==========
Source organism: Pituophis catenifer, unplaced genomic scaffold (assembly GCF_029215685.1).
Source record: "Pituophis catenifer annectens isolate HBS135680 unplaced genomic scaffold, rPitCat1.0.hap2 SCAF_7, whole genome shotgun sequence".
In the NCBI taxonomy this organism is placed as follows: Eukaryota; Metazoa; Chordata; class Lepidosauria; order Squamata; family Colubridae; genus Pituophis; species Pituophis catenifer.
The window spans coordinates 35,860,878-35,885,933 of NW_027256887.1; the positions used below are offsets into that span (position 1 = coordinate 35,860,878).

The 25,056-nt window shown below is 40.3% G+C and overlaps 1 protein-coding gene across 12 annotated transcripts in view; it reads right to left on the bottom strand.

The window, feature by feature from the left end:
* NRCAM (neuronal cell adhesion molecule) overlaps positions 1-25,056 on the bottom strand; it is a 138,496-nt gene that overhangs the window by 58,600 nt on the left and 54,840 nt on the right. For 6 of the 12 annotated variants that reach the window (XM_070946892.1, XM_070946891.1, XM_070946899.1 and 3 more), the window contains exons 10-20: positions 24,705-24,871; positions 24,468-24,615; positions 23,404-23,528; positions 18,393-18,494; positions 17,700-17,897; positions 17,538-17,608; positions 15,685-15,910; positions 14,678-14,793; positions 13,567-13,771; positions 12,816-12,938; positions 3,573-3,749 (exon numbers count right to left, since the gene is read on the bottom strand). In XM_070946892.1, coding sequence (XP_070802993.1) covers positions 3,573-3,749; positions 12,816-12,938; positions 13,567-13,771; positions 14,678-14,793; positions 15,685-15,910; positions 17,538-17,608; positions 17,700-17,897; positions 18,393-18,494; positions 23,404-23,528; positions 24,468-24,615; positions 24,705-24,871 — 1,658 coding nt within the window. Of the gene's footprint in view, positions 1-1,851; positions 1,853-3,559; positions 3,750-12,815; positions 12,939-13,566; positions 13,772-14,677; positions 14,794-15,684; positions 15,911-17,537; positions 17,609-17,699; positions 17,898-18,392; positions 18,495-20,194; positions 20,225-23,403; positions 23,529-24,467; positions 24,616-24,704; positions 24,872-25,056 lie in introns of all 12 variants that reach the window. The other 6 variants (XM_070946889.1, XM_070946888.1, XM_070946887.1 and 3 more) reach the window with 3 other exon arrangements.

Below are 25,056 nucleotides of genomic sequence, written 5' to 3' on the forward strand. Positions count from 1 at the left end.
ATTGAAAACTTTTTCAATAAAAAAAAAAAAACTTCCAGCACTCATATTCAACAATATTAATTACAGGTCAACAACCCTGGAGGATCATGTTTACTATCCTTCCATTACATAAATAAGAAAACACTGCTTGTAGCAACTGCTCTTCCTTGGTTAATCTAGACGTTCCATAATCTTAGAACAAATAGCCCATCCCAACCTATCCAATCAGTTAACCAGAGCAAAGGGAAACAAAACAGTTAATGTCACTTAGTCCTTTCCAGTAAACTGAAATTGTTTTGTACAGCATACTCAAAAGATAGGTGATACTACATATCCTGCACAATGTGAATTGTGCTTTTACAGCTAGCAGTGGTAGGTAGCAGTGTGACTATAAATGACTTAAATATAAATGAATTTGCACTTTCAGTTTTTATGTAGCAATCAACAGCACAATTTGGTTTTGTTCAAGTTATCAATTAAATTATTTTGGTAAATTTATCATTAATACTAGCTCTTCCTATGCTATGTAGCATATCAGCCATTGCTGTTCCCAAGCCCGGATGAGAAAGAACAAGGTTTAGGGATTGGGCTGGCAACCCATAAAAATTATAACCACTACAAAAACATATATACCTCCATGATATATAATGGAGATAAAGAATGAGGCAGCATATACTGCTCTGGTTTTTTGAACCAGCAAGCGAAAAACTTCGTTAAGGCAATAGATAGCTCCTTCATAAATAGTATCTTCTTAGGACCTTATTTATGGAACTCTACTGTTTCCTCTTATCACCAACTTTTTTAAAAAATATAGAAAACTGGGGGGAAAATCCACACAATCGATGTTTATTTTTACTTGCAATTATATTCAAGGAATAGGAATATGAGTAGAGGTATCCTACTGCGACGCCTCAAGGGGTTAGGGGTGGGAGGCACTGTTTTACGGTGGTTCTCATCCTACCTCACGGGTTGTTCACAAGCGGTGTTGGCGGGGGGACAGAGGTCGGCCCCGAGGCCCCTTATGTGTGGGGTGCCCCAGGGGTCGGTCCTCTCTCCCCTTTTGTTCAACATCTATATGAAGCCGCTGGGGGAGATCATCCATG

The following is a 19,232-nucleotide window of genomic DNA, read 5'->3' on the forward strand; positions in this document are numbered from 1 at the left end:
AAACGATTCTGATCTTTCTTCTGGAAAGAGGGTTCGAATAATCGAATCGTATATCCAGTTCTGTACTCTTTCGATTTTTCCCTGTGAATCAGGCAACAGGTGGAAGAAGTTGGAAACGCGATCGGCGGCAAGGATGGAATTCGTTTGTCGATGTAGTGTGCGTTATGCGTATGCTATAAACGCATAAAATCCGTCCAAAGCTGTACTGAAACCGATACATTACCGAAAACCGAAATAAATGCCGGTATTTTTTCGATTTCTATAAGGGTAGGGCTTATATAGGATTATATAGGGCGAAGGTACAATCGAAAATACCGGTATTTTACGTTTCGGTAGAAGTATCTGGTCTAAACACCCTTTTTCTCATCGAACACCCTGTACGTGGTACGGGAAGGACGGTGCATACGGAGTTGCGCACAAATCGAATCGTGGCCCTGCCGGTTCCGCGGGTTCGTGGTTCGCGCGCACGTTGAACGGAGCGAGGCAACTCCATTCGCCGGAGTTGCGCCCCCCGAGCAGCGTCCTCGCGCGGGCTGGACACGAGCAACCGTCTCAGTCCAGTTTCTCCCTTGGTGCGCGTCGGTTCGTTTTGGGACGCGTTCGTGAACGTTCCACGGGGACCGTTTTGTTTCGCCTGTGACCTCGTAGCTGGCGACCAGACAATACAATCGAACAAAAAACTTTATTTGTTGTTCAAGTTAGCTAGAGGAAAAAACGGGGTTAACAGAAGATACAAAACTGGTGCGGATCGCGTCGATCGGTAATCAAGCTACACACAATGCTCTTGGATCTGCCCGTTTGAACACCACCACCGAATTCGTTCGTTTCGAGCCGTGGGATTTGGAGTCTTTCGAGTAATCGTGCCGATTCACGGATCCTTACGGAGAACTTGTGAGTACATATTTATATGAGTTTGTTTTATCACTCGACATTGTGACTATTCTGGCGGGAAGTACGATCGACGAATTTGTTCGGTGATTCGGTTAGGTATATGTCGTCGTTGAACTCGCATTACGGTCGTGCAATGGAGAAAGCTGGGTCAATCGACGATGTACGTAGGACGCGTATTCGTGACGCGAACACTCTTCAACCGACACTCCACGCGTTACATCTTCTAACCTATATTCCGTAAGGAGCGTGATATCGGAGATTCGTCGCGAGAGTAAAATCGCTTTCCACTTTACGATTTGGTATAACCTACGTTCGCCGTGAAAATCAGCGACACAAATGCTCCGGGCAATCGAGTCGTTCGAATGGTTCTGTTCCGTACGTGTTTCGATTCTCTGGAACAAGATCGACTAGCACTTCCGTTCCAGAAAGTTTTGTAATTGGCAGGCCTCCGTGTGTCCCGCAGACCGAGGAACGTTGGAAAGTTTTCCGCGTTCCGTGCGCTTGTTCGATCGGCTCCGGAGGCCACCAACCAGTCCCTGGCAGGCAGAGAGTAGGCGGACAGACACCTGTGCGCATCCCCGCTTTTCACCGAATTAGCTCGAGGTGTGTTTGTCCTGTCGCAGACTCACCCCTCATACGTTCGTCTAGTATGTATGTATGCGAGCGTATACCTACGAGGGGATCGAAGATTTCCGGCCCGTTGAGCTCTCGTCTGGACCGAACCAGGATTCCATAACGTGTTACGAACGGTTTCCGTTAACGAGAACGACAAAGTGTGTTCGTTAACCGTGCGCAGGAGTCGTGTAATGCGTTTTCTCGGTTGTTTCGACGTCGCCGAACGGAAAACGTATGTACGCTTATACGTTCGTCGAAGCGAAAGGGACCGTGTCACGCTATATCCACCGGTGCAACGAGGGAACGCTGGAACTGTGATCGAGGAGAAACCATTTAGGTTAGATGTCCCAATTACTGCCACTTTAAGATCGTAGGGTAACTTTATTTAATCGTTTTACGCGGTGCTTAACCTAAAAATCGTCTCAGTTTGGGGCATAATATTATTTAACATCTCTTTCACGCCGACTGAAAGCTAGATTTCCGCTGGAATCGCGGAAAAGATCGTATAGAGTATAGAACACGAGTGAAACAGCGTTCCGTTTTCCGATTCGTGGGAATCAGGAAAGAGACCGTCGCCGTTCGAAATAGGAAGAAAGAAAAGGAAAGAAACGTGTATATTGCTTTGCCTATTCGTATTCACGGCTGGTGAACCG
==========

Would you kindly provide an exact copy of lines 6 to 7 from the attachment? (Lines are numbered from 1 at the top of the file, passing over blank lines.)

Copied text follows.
The window, feature by feature from the left end:
* NRCAM (neuronal cell adhesion molecule) overlaps positions 1-25,056 on the bottom strand; it is a 138,496-nt gene that overhangs the window by 58,600 nt on the left and 54,840 nt on the right. For 6 of the 12 annotated variants that reach the window (XM_070946892.1, XM_070946891.1, XM_070946899.1 and 3 more), the window contains exons 10-20: positions 24,705-24,871; positions 24,468-24,615; positions 23,404-23,528; positions 18,393-18,494; positions 17,700-17,897; positions 17,538-17,608; positions 15,685-15,910; positions 14,678-14,793; positions 13,567-13,771; positions 12,816-12,938; positions 3,573-3,749 (exon numbers count right to left, since the gene is read on the bottom strand). In XM_070946892.1, coding sequence (XP_070802993.1) covers positions 3,573-3,749; positions 12,816-12,938; positions 13,567-13,771; positions 14,678-14,793; positions 15,685-15,910; positions 17,538-17,608; positions 17,700-17,897; positions 18,393-18,494; positions 23,404-23,528; positions 24,468-24,615; positions 24,705-24,871 — 1,658 coding nt within the window. Of the gene's footprint in view, positions 1-1,851; positions 1,853-3,559; positions 3,750-12,815; positions 12,939-13,566; positions 13,772-14,677; positions 14,794-15,684; positions 15,911-17,537; positions 17,609-17,699; positions 17,898-18,392; positions 18,495-20,194; positions 20,225-23,403; positions 23,529-24,467; positions 24,616-24,704; positions 24,872-25,056 lie in introns of all 12 variants that reach the window. The other 6 variants (XM_070946889.1, XM_070946888.1, XM_070946887.1 and 3 more) reach the window with 3 other exon arrangements.